18 February 2009
Picture: Silent Light (214/13)*
Director: Cristian Mungiu, 4 Months, 3 Weeks and 2 Days (201/16)
Actress: Anne Hathaway, Rachel Getting Married (307/23)
Actor: Sean Penn, Milk (235/22)
S. Actor: Eddie Marsan, Happy-Go-Lucky (206/18)
S. Actress: Marisa Tomei, The Wrestler (171/20)
Screenplay: Christopher Nolan & Jonathan Nolan, The Dark Knight (222/17)
Scene: Elles alfresco, In the City of Sylvia (119/6)
[This scene skates right up to the limit of what I consider acceptable lengthwise at nearly 18 minutes—it's fully 25% of the entire short feature—but it's such an extraordinary piece of filmmaking that I couldn't bring myself to deem it ineligible. Nor could I edit a shorter version that didn't seem to ruin its integrity, so I wound up creating two files. (The whole film is already available on YouTube, but really badly squashed, and the compositions are beyond crucial.) Minimal dialogue is in French and burnt-in subtitles are in Spanish, but I assure you, it couldn't matter less. If I had to vote for my single favorite scene of the past ten years, this would very likely be my choice.]
4 Months, 3 Weeks and 2 Days is Mungiu's first eligible film.
Penn, in addition to being nominated (under different rules) for Dead Man Walking in 1995, has also placed 19th for Hurlyburly (1998), 12th for Sweet and Lowdown (1999), 17th for 21 Grams (2003), and 19th—yes, only 19th; good job AVB—for Mystic River (also 2003). Tomei gets her third nod, having finished 5th in 2001 for In the Bedroom and 17th last year for Before the Devil Knows You're Dead. Hathaway and Marsan are new.
C. Nolan has won Screenplay twice, in 2001 for Memento and in 2006 (with J. Nolan) for The Prestige. He also placed 15th in 2005 for Batman Begins.
* Here I must yet again reiterate [sic] my plea for members of the August Voting Body to refrain from strategic point allocation. The #2 film received 216 points, which means that Silent Light finished 3rd instead of 2nd solely because a voter who shall remain nameless, and who thought Reygadas' film the best of the year, chose to give twice as many points to the film at #5 on his/her list, simply because—by his/her own admission—(s)he felt the other film needed more help. As it happens, the other film in question still failed to place in the top 20 (and in fact received no other votes), so the strategy wasn't even effective. But more to the point, I specifically ask you guys not to do this in the annual instructions. So please don't, okay?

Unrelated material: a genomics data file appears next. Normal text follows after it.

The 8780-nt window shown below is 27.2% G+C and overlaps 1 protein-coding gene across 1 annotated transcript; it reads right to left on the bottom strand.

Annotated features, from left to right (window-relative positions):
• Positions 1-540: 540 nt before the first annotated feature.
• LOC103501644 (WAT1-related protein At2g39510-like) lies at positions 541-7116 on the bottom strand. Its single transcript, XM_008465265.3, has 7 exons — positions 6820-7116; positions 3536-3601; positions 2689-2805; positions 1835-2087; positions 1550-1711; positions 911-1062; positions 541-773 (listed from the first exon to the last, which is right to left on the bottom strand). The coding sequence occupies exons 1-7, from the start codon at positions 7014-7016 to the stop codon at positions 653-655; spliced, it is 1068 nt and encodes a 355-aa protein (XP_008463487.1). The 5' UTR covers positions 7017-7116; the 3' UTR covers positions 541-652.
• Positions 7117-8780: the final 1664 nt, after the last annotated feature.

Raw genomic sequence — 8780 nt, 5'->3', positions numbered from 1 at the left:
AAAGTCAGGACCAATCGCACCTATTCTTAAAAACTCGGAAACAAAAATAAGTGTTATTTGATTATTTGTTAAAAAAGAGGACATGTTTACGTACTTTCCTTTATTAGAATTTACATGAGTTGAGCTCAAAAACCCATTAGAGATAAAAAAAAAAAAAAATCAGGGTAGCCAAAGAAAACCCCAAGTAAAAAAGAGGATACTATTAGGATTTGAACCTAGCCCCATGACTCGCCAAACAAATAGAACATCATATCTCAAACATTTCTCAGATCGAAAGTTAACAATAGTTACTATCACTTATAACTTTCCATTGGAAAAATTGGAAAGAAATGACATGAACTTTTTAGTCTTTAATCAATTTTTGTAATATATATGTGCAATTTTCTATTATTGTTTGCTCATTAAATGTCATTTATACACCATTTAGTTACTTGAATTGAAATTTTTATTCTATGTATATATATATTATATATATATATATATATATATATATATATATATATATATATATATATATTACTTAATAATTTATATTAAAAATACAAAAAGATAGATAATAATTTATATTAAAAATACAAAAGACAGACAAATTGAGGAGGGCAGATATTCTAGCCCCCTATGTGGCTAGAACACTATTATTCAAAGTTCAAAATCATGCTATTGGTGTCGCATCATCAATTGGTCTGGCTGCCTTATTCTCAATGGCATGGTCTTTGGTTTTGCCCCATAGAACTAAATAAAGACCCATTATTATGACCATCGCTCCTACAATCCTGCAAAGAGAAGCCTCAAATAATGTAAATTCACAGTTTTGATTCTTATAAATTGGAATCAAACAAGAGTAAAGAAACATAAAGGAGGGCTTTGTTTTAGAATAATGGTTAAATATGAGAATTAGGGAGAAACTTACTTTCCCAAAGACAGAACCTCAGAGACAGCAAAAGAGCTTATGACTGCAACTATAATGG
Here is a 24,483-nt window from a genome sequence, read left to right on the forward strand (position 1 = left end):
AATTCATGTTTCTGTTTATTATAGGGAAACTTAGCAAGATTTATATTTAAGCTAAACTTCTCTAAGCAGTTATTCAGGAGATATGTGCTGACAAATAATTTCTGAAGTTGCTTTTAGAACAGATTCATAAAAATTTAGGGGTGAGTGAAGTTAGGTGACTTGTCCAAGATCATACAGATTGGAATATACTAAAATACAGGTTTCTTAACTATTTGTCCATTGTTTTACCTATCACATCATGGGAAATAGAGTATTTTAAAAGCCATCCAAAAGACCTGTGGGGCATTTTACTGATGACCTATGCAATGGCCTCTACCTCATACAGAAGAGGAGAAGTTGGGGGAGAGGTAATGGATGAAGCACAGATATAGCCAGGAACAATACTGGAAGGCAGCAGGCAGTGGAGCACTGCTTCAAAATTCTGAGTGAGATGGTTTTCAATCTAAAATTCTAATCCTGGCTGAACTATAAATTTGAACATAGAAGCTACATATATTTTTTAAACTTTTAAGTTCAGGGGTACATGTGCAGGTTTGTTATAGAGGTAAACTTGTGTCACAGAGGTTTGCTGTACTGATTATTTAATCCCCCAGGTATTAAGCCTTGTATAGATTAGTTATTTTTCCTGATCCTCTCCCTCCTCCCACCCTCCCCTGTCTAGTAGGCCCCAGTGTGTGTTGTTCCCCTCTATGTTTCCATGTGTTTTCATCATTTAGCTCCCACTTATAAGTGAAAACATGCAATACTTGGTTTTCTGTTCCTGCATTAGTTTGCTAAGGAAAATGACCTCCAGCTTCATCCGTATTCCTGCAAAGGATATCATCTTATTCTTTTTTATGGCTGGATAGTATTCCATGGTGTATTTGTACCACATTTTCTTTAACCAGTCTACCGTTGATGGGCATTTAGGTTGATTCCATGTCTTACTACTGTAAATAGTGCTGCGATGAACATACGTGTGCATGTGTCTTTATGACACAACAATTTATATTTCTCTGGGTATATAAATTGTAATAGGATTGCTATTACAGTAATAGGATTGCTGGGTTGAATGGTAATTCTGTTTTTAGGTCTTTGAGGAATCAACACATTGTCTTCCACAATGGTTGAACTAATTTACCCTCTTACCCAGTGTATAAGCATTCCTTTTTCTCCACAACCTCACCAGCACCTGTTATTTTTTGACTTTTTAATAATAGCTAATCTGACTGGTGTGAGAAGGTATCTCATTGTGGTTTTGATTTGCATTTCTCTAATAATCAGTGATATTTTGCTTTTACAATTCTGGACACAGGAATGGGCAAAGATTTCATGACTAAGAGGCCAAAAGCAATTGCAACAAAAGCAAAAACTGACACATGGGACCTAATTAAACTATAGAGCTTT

Posted by md'a at 12:52 PM
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Interesting. 3 of the 5 top scenes have gone to foreign language films (and I wouldn't at all be surprised if the other 2 slots went to sequences from, say, Silent Light and Let the Right One In). That's some form of accomplishment in and of itself, no?
I'm guessing one of them is the 'awesome' opening shot of Silent Light, but most likely the other one is a Burn After Reading scene. Still, 4/5 isn't bad. No Phyllis Steins are we.
I pretty much figure one of them is the opening shot of SILENT LIGHT (if only because I gave 25 points, and I can't have been the only one to vote for it), but I'm shocked then that either a) the pool sequence in LET THE RIGHT ONE IN or b) the robbery sequence that opens THE MAN IN LONDON *didn't* make the top 20. I though LONDON a cure for insomnia otherwise, but that scene kicks all kinds of cinematic ass.
I'm guessing one of them is the 'awesome' opening shot of Silent Light
Finally, someone has had the 'perspicacity' to recognize this shot's essential 'worthlessness.'
(Though you may be surprised to learn that I didn't vote for it myself.)
I may have been the first person-who-hadn't-seen-SYLVIA to whom Theo got to gush about the film, after he saw saw it at FUCK 2007.
I'm afraid I may have come across as a bit of a dick since I made it clear to Theo that he wasn't making the film seem appealing to me and I didn't change my schedule around to accommodate. Since then, I've had pangs of "should I have shifted stuff around."
Having now seen "fully 25%" of IN THE CITY OF SYLVIA, my pangs have stopped. I see no way this movie could have avoided aggravating me. If this scene is typical or the film's method at its best (and the favorable writing about the film leads me to think it is) ... it's all implication and opaque surface without clear point or payoff, or relationship to some intelligible conflict -- a more-naturalistic version of LAST YEAR AT MARIENBAD, in other words (which is not a good thing).
Yes, Victor, I think it's safe to say that Sylvia is not for you. Not a lot of "point or payoff" happening.
Oh, I think the Silent Light shot is lovely and all. I just don't think it's cinematic godhead the way some others do. Plus, out of the context of the entire film, it kind of reverts to being a screensaver, which is apparently what it was in the first place.
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